What do you believe?
This is a big one. Yes it sure is, for starters I bet you’re wondering what is epistemology right? Well if you’re a teacher in an IB (International Baccalaureate) Diploma world school then you would commonly know it as TOK (theory of knowledge). It is a central part of the diploma programme for senior study and arguably one of the pillars of the diploma. Students who study TOK have a greater appreciation for learning, the complexities of the world and the human condition… well in my humble opinion that is, but that is why I’m the one writing the blog!
So what is your epistemology in terms of learning, that is what learning theory do you subscribe to personally?
If you’ve never thought about it then may I be so rude as to ask – “why are you trying to teach a dog new tricks”?
Perhaps you’re a behaviourist and subscribe to Pavlov and his dogs?
Perhaps you’re a cognitivist and formally believe that Piaget has had it right all along?
Or perhaps you’re a constructivist and believe the best knowledge a learner can gain is the one they construct themselves?
Or.. I could go on. This list is endless and you can read more about most of them here http://www.learning-theories.com/.
So what do I believe?
Personally I am a theoretical believer in constructivism. However I also see a place and purpose for some of the pedagogical approaches that can be used and are often confused with the other two main epistemologies – behaviourism and cognitivism.
Yes I have inconsistencies, being a Mathematics teacher this may come as a surprise but don’t forget that Maths teachers are humans too even though we “impart perfect universal truths”..
And what do I do?
The first thing I do is that I don’t bag out “traditional” methods or approaches. These approaches to teaching and learning where developed based on sound theories for their time. Certainly many of them developed around similar times but philosophically didn’t take hold because the philosophical field of education is just awash with every person and their dog wanting to push a political agenda, a new product to revolutionise learning (and make them a millionaire) or just think that the way they were taught must work best because “hey I turned out okay didn’t I?”.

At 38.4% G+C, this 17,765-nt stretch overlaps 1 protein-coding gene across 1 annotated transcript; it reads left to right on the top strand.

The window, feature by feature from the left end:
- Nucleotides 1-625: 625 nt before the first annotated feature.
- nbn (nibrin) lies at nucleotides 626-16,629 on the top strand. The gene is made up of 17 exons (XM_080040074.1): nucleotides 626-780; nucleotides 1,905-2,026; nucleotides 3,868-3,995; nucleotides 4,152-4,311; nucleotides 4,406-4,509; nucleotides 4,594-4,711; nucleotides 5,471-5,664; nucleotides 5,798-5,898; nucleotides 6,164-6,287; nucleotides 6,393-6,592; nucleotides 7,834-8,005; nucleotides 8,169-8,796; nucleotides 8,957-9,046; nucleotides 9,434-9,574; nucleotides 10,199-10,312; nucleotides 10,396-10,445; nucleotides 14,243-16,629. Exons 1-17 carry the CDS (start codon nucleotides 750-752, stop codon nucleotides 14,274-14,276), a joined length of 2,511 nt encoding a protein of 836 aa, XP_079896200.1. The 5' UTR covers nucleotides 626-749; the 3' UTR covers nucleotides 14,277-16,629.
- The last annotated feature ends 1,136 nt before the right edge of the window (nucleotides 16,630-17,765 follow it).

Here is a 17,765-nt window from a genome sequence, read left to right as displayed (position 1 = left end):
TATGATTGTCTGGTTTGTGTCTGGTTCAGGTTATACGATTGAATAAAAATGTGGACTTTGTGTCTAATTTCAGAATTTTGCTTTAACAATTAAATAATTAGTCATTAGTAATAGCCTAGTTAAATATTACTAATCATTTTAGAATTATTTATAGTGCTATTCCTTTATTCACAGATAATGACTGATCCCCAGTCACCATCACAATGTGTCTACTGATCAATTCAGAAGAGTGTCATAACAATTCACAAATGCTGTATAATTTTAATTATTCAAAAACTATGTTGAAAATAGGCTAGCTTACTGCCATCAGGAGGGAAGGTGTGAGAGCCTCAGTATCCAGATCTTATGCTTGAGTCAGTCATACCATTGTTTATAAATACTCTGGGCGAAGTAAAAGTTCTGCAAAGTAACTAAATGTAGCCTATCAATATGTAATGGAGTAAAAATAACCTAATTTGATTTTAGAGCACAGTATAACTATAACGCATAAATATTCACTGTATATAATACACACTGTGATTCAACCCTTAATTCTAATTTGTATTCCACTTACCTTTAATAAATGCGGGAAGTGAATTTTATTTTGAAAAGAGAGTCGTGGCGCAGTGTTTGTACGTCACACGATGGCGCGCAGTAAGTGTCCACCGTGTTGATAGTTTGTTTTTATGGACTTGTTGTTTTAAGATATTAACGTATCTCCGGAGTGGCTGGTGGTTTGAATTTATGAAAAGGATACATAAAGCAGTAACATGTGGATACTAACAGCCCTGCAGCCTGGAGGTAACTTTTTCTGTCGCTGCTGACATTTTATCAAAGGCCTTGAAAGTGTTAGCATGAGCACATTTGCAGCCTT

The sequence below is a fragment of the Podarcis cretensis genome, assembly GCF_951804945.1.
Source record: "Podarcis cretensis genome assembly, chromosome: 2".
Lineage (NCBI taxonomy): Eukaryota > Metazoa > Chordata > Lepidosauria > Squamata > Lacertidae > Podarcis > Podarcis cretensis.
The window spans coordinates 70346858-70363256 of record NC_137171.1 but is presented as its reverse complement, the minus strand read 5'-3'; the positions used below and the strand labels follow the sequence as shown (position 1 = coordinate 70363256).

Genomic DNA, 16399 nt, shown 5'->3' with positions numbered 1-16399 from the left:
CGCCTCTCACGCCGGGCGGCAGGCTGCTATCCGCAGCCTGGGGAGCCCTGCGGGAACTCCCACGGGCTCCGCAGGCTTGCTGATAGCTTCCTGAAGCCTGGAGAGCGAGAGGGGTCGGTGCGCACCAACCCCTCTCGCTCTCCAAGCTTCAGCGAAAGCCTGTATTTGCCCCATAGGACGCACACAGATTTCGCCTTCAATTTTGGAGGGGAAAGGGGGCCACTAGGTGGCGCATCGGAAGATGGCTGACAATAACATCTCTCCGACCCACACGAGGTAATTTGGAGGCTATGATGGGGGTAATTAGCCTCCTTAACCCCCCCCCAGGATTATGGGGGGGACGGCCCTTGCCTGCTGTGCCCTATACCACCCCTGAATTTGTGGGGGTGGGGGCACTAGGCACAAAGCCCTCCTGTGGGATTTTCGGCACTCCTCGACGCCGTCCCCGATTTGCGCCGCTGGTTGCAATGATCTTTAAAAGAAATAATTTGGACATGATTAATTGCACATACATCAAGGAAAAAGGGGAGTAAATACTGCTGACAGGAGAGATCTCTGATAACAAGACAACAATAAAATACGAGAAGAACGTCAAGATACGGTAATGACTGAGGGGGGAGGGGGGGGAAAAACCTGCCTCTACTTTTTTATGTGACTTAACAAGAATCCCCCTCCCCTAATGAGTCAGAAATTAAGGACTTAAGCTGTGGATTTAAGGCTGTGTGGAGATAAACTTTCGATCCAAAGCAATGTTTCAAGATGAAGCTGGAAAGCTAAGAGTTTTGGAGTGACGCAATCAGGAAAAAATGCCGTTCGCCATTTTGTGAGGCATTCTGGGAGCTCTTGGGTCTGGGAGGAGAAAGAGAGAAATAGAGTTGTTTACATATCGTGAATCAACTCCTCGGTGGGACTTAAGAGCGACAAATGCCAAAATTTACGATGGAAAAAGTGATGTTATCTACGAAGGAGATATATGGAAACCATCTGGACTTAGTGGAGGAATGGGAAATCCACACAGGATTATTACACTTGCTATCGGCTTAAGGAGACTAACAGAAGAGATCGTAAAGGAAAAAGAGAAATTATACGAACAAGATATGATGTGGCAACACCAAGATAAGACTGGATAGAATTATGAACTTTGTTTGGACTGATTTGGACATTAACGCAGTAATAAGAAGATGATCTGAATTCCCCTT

However I am not prepared to put up with teachers, myself included, who are not willing to change and try out new approaches. The key to doing this is to reflect. Reflect reflect and reflect again. In fact I think I’ve harped on about this before and it had to do with blogging – yes here. But you don’t have to blog, you could just write a journal, or spend 15 minutes at the end of every day filling in a table of what worked, what didn’t or what was interesting about your lessons.
I am a behaviourist when it comes to a final examination like a yearly exam, there is no better practice (once summaries and other revision has been done by the learner) than to sit and write multiple past papers under exam conditions. I often use the sporting analogy of training for a race. You practice your take off, you log your progress and you review how you went, all for the purpose of beating your personal best (PB) time at the next event.
I am also very much a cognitivist when it comes to how I believe the knowledge in your brain is filed away and organised (your mind). Ask any of my students and I’m sure they’d agree that I harp on and on about being able to “speak” their mathematics. You have to have words and labels for the processes of Mathematics to enable your brain to make connections. I explain them as labels within folders in a filing cabinet where your mind is the cabinet. If I was to come to your house and ask you to find a file with your tax papers in it you would probably go to your filing cabinet and put your hand straight on it (okay perhaps not everybody could do this .. but stay with me here). Your mind works the same way, according to Piaget’s schemata epistemology, where you accommodate new knowledge by assimilating it with the old, and IMHO that means having logical links and labels for your mind to find them quickly and link it to prior learning.
Lastly I try to allow students to construct. By this I mean I continually try to allow them to self discover, to work through problems on their own or in small groups. To discuss and bring to the table approaches from their prior learning and test them out in new examples. To integrate topics and apply them to big interesting questions like – how many cars drive across the Sydney Harbour Bridge in a day? I like to focus on the method, the thinking, the problem solving and less on the final answer. Why do I do this? Because this is what the world needs and it is what the world is like. It is full of fascinating, unsolved problems with answers so vast that we can only ever hope to solve them by standing on the shoulders of the giants who went before us.
If I have seen further it is by standing on the shoulders of giants.
For further interest on constructivism you can read the paper I wrote for Edtech504 here: LearningTheoriespaper-DougVass